The main problem lies in the skew and bias of the data set. Shown below is a histogram of the steering angles recorded while driving in the middle of the road for a few laps. This is also the data used for training. The left-right skew is less problematic and can be eliminated by flipping images and steering angles simultaneously. However, even after balancing left and right angles most of the time the steering angle during normal driving is small or zero and thus introduces a bias towards driving straight. The most important events however are those when the car needs to turn sharply.

Without accounting for this bias towards zero, the car leaves the track quickly. One way to counteract this problem is to purposely let the car drift towards the side of the road and to start recovery in the very last moment.

However, the correct large steering angles are not easy to generate this way, because even then most of the time the car drives straight, with the exception of the short moment when the driver avoids a crash or the car going off the road.

Data Capturing

During the training, the simulator captures data with a frequency of 10hz. Also, at a given time step it recorded three images taken from left, center, and right cameras. The following figure shows an example I have collected during the training time.

Left Center Right
left center right

The dataset consists of 24108 images (8036 images per camera angle). The training track contains a lot of shallow turns and straight road segments. Hence, the majority of the recorded steering angles are zeros. Therefore, preprocessing images and respective steering angles are necessary in order to generalize the training model for unseen tracks such as our validation track.

Data Preprocessing

  • We apply random shear operation. However, we select images with 0.9 probability for the random shearing process.

  • To help the system avoid learning other part of the image but only the track, user crops out the sky and car deck parts in the image. Original image size (160x320), after cropping 60px on top and 20px on the bottom, new image size is (80x320).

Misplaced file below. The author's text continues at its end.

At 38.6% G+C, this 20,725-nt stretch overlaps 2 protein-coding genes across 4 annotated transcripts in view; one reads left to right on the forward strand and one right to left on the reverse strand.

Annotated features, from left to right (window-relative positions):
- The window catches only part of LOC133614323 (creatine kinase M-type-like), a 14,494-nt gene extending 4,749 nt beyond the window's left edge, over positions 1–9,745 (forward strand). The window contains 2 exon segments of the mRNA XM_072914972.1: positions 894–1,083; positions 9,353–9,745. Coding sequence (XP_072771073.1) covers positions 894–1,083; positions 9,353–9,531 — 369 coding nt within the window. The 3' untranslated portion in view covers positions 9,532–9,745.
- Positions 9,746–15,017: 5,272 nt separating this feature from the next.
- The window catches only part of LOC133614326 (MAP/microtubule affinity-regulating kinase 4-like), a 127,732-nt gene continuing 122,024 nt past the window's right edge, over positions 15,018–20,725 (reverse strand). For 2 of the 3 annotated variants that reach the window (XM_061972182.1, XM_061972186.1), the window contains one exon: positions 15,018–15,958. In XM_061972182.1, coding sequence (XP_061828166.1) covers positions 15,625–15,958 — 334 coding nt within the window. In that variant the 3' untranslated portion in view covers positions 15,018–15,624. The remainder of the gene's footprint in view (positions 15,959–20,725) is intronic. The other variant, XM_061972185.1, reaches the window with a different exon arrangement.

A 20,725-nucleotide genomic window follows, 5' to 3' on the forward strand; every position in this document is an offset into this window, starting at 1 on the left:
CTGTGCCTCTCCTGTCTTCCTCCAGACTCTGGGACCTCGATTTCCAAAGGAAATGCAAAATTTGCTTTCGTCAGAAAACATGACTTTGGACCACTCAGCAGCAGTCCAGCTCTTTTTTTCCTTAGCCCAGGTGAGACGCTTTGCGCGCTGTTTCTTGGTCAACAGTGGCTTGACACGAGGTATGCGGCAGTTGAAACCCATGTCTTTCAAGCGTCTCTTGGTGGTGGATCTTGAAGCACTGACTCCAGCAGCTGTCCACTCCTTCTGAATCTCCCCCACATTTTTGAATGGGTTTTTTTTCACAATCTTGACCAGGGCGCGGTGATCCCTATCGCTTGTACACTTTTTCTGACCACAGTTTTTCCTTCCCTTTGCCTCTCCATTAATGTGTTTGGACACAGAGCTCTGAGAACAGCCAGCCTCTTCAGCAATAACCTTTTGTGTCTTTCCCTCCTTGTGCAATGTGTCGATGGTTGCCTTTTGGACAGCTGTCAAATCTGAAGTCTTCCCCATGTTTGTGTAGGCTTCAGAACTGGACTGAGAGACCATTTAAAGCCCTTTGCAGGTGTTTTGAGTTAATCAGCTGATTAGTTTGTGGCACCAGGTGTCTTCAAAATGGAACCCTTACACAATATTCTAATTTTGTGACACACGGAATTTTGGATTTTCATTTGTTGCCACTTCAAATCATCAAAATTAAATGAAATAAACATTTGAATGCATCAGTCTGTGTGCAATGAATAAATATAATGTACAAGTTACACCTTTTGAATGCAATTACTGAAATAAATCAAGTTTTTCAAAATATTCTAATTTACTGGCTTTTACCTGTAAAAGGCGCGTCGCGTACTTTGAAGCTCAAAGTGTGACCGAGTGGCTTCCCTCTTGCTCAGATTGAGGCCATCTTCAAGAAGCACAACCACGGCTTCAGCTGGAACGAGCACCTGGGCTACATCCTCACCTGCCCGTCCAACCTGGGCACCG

• The next stage of the data processing pipeline is called random flip stage. In this stage we randomly (with 0.5 probability) flip images. The idea behind this operation is left turning bends are more prevalent than right bends in the training track.

  • To help running a smaller training model, images are scaled to (64x64) size from cropped size (80x320).

Network Architecture

Our convolutional neural network architecture was inspired by NVIDIA's End to End Learning for Self-Driving Cars paper. The main difference between our model and the NVIDIA mode is than we did use MaxPooling layers just after each Convolutional Layer in order to cut down training time.

  • 1st layer: normalize input image to -0.5 to 0.5 range.

  • For optimizer, Adam optimizer is used. I started with 0.001 training rate but 0.0001 seems to produce a smoother ride. Therefore, I kept 0.0001 learning rate.

____________________________________________________________________________________________________
Layer (type)                     Output Shape          Param #     Connected to                     
====================================================================================================